Video: Microsoft Research, CMU Take Covers off “OmniTouch” Touchscreen Projector

10/17/11Follow @curtwoodward

We got a look at one of Microsoft Research’s latest advanced-interface projects a few weeks back, during festivities for MSR’s 20th anniversary. The company actually prohibited anyone from taking images of one demo in particular, for a projected-touchscreen system called OmniTouch, just because the team was going to present it at an upcoming conference.

Well, that conference is starting—and here are the details about OmniTouch. It’s an advancement of something you may have seen before out of MSR, namely this project called “Skinput” that used sensors and projectors to turn forearms and palms into the equivalent of computer or smartphone touchscreens.

OmniTouch was developed by Microsoft’s Andy Wilson and Hrvoje Benko, and Carnegie Mellon student Chris Harrison, who’s also an MSR fellow.

Things are kicked up a notch from the Skinput project. OmniTouch employs a shoulder-mounted projector and Kinect-ish camera, and can recognize multiple nearby surfaces to do tasks simultaneously. So, you could project a main “screen” on a wall or desktop, and pull up your palm to flip back to a navigation menu, to pick a new video, e-book, or webpage.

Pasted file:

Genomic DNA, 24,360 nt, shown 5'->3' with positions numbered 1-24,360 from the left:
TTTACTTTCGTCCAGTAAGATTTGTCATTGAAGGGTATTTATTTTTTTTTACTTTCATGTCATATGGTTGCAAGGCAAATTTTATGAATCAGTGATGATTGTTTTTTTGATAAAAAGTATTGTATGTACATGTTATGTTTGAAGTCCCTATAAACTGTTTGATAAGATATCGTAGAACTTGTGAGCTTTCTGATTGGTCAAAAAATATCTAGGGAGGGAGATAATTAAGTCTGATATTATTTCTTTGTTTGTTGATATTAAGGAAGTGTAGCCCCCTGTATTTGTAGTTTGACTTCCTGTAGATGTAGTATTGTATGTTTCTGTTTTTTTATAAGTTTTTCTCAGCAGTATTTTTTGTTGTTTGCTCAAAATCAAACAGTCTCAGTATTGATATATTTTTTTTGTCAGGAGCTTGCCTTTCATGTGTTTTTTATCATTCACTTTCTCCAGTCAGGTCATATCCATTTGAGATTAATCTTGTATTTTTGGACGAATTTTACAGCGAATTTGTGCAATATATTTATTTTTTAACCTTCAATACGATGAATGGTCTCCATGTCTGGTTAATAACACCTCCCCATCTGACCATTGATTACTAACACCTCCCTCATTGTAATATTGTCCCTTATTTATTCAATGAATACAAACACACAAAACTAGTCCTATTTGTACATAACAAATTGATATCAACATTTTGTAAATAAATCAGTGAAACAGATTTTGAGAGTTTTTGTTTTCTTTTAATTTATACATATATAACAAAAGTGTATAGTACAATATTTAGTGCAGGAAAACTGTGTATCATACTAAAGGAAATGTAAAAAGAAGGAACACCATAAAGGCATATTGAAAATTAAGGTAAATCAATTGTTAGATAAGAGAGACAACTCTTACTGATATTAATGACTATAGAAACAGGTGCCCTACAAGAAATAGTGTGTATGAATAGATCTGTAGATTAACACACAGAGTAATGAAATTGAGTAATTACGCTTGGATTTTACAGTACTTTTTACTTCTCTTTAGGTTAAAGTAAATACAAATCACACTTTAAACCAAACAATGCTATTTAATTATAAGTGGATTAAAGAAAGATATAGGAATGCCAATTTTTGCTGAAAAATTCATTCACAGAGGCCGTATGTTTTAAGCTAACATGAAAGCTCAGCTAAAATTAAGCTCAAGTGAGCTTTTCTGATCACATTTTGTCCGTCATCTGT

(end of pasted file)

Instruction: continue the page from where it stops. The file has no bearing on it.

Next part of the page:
The hardware is a little bulky in this prototype version, of course (Microsoft officials demurred when I asked at the MSR anniversary event whether there were plans to incorporate a laser blaster, Predator-style).

Here’s one of the videos from Harrison’s page, which also features a second, more technical video demo, the research paper, and more goodies. The Microsoft page also has details about a project called PocketTouch, which would allow users to interact with devices by tapping them while they’re still in a pocket, for instance.

Curt Woodward is a senior editor for Xconomy based in Boston. Email: cwoodward@xconomy.com Follow @curtwoodward

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